The Seattle Arts Fellowship program recently concluded its second year. The program provides hands-on work and educational experiences to future arts administrators who identify as Black, Indigenous, or as a Person of Color. The year-long, paid fellowship is hosted by Seattle Opera, Seattle Symphony, Classical KING, and Pacific Northwest Ballet. This year’s cohort—Stella Gonzalez, Lorin Green, Myah Rose Paden, and Tony Oteromarrero—developed and implemented a variety of projects at their respective organizations. They also met local arts leaders, like Michael Greer, Arts Fund CEO; Vivian Philips, Founder of ARTE NOIR; and Robert Nellams, former head of Seattle Center.

“I think this fellowship has allowed me to explore talents that I hadn’t had the opportunity or the freedom to explore”
Myah Rose Paden

Refugee Assistance Supply Drives

Throughout the performances of A Thousand Splendid Suns, Seattle Opera collected donations to support local refugee families from Afghanistan. Personal care supplies, household items, and other essentials were donated by opera patrons, friends, and opera staff. At the end of the performance run, two van loads were delivered to World Relief Western Washington, an organization that provides initial resettlement services.

Sensory Support/Relaxed Performances

Designed to address the differing needs of all patrons, Seattle Opera offered its first Sensory Friendly performance at McCaw Hall during our run of La traviata last season. The performance allowed all members of our community to have a wonderful, inclusive opera experience by offering extra supports to patrons with neurodiverse and physical needs. We encouraged everyone to enjoy the performance in whatever way was comfortable for them.

Features of a Sensory Friendly Show

  • dimmed house lights,
  • areas to use electronic devices,
  • designated areas to move around,
  • trained staff to help,
  • sensory guidebooks,
  • live performance feeds in the lobby,
  • ability to go in and out of the auditorium with ease,
  • talking was allowed.

“Having [autism and Tourette’s] makes it difficult to attend and enjoy things like this. Thanks to you all, me and my mom had an amazing date . . . [The accommodations were] enough to prevent tics for the entire performance as well as prevent anxiety that nothing bad was going to happen if I did so.”
Relaxed Performance Audience Member

Global Languages

The poet Henry Wadsworth Longfellow wrote, “Music is the universal language…” It’s an ideal that we fully embrace. However, English—the language of our supertitles and program book—is not universal. So, now we offer translations of opera synposes in multiple languages in McCaw Hall and online.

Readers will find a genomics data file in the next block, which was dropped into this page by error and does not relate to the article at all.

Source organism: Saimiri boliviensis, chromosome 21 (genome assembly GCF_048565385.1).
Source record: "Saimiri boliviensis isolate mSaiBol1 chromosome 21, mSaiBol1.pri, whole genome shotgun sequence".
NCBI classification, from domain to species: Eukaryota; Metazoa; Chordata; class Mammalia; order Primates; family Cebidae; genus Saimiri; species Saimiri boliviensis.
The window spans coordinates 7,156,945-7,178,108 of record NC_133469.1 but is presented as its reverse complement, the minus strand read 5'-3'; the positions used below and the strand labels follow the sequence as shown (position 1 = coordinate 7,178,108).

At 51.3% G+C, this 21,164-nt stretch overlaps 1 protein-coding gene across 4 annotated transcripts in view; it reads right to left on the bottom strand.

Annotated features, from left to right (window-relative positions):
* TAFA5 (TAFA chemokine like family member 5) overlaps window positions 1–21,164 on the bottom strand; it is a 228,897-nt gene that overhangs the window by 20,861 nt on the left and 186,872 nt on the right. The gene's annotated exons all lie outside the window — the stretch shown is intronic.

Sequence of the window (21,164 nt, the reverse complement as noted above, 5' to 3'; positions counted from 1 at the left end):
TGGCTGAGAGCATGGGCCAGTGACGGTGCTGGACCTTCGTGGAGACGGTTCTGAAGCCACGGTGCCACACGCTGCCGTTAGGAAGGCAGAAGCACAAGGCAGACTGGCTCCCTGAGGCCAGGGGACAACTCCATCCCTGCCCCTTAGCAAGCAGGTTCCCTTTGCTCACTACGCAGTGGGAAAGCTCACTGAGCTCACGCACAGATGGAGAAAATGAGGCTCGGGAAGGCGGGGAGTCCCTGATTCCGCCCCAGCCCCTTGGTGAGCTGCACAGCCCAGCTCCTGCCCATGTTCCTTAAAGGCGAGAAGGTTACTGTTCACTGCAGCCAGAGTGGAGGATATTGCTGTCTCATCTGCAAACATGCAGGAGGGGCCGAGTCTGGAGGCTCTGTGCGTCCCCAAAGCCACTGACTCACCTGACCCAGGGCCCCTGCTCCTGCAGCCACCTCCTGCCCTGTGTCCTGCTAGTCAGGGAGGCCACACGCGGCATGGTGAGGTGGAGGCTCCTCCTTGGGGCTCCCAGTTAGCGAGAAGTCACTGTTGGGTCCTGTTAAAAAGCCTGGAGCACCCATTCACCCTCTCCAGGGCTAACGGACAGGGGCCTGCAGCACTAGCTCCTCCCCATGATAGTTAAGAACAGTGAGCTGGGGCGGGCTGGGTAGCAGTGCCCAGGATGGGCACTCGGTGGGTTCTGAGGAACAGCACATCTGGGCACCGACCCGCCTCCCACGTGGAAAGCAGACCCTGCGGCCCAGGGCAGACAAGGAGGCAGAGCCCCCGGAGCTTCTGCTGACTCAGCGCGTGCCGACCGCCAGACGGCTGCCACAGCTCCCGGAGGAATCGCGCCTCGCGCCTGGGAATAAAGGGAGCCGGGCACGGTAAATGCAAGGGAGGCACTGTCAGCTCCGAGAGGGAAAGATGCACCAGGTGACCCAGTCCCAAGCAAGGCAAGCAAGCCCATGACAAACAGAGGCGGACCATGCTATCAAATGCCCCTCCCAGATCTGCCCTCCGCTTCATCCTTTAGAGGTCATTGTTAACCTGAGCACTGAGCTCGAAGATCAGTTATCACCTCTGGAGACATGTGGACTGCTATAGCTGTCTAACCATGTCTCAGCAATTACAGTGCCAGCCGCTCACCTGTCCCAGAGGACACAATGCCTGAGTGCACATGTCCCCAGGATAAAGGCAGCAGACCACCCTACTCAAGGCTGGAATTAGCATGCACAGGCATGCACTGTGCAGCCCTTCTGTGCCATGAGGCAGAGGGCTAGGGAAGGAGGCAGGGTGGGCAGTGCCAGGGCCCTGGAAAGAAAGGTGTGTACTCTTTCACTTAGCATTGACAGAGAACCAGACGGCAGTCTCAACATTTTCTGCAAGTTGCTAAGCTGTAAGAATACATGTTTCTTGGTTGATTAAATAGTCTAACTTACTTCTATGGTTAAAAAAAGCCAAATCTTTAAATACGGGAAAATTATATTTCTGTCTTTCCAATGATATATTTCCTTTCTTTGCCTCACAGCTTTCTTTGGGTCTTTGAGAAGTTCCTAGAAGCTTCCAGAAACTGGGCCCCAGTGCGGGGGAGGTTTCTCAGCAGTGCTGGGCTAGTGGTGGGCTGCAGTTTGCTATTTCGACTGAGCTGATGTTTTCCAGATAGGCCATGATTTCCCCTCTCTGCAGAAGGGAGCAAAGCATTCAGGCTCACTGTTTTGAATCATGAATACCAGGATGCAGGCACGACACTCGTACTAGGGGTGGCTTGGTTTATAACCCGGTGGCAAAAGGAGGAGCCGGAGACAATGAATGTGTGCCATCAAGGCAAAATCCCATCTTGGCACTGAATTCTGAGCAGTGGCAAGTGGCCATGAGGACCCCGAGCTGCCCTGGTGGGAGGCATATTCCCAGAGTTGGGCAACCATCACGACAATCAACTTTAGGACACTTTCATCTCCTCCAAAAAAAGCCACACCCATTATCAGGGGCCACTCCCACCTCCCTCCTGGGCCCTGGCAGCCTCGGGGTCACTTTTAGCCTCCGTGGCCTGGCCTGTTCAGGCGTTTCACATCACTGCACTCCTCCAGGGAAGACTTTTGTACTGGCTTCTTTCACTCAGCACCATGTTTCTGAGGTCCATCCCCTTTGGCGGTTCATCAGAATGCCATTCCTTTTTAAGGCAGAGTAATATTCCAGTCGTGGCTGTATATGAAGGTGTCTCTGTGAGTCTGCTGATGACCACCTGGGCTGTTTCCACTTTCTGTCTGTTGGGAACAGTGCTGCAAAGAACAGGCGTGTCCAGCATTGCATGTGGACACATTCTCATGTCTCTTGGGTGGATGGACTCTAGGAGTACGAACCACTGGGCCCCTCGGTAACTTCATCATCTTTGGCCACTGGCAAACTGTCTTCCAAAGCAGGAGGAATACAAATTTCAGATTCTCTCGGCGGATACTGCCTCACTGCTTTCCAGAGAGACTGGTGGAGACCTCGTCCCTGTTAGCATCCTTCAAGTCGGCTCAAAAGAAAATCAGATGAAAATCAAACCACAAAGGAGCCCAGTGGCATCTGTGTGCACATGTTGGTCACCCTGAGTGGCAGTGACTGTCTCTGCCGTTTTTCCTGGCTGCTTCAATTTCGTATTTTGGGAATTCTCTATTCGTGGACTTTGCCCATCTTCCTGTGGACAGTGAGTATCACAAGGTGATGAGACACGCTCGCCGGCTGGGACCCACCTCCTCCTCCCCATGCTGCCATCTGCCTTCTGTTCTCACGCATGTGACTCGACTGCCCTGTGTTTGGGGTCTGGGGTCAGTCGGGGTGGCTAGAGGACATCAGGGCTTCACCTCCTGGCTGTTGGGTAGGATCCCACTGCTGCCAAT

• Korean
  • Spanish
  • German
  • Vietnamese
  • Chinese (traditional)
  • Somali
  • Russian
  • Tagalog
Ready for the party. Seattle Opera staff looking great for last season’s Big Opera Party! © Philip Newton

Seattle Opera Staff & Board Assessment

As part of Seattle Opera’s continuing assessment of our progress towards the three Strategic Priorities, we surveyed our staff, board members, volunteers, and others. The results from our recent survey are below. The percentage change from the previous poll in 2019 is indicated inside the parentheses. One hundred sixty-six board and staff members responded. While the company is more diverse and has a better understanding of the importance of equity work, Seattle Opera realizes that considerable work to do. We look forward to continued learning.

Board Gender

45% (+ 3%) female
55% (- 3%) male

Staff Gender

54% (+ 12%) female
43% (+ 9%) male
3% (+ 3%) nonbinary/transgender

Board Race & Ethnicity

BIPOC 24% (+ 12%)

Staff Race & Ethnicity

BIPOC 46% (+ 31%)

Staff Self-Identification

LGBQIA+ 30% (+ 5%)

Board Self-Identification

LGBQIA+ 8% (+ 4%)

Board & Staff Understanding of Race Equity

  • 86% (+ 20%) strongly or somewhat have a basic understanding of our RESI work.
  • 70% (+ 31%) strongly or somewhat agree that their department/area is racially diverse and reflects the region’s diversity.
  • 59% (+ 19%) strongly or somewhat agree the opera’s leadership reflects the region’s racial and ethnic diversity.
  • 25% (+ 20) strongly agree that Seattle Opera’s mainstage creative teams reflect a broad diversity or races and ethnicities.
  • 58% (+ 27%) strongly agree that Seattle Opera has a growing understanding of racism as a barrier to effective diversity and inclusion.
  • 55% (+ 11%) somewhat or strongly agree that Seattle Opera seeks assistance on decision making from communities of color.
Tess Altivero (left) and Salome Jicia (right) starred our performance of The Elixir of Love, opening our 2022/23 season. © Philip Newton

Artists Assessment

In 2022/23 we surveyed principal singers, supernumeraries, and creative team members involved in Seattle Opera productions. One hundred twelve artists responded (48%). Below are key findings.


47% female
43% male

Race & Ethnicity

68% White


LGBQIA+ 27% yes

  • 90% strongly agree that it is valuable for opera companies to examine and discuss the impacts of race.
  • 53% have read Seattle Opera’s Racial Equity Social Impact plan.
  • 47% have a basic understanding of Seattle Opera’s Racial Equity Social Impact plan.
  • 47% know who to talk to at Seattle Opera if they experience/witness racism.

“In the few weeks I have been here, I have seen a great diversity of race and gender identities with everyone being treated fairly and with great respect.”
Tristan and Isolde Artist

“[As] a person of color I felt 100% invited, included, and welcome from even before I got here.”
A Thousand Splendid Suns Artist


Learn more about Seattle Opera’s mission and vision as well as our commitment to equity at


No comments:

Post a Comment